Maintaining Glucose Balance

The Liver

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Ben Whitten

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What is the role of the liver?
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The liver is located in the upper part of the abdominal cavity, just below the diaphragm. It is the largest endocrine gland in the body and plays a key role in the control of blood glucose concentration.


The liver can convert glucose into glycogen for storage (in a process called glycogenesis). This process is stimulated by the pancreatic hormone insulin, and glycogen cannot be used by cells itself;  it must be converted back into glucose or to other simple sugars. The liver can also convert glycogen into glucose for release into the blood (in a process called glycogenolysis) to be used by body cells.


The hepatic portal vein is where most of the liver's blood supply travels through. The hepatic portal vein brings blood directly from the stomach, spleen, pancreas, and large and small intestines. This means that the liver is the first gland which can absorb the nutrients from digested food. The breakdown products of a meal with a high level of carbohydrates are mainly glucose, which are absorbed into the blood capillaries of the villi of the small intestine (small, hair-like projections which act to increase the surface area of the small intestine).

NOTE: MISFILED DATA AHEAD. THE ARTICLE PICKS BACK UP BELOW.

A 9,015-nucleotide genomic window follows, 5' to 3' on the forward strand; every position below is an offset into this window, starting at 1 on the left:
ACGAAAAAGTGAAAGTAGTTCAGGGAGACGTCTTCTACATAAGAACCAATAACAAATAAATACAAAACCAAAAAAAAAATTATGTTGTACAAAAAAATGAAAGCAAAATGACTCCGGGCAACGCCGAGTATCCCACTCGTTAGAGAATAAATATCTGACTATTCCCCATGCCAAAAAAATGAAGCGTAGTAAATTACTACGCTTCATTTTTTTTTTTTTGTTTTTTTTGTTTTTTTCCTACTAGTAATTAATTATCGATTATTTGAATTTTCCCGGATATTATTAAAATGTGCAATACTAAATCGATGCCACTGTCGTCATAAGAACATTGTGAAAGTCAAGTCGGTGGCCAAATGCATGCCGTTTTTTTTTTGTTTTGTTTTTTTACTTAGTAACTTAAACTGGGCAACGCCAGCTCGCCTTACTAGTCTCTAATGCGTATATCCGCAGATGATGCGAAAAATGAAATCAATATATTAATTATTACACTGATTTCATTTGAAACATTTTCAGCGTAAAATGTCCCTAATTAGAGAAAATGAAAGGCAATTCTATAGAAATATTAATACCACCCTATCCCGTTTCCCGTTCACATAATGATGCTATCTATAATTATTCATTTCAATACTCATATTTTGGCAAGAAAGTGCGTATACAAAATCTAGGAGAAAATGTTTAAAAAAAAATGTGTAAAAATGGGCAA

The hepatic portal vein carries the glucose to the liver, where a number of different key processes can occur. This includes:


  • Glucose being removed from the blood by the liver in order for energy to be provided for normal liver function

  • Glucose being removed by the liver and/or the muscles and undergo glycogenesis for storage

  • Glucose remaining in the blood to be readily available for body cells to absorb and use it as a source of energy

  • Glucose being converted into fat (in a process called lipogenesis) for long-term storage to maintain normal blood sugar levels and tissue glycogen levels

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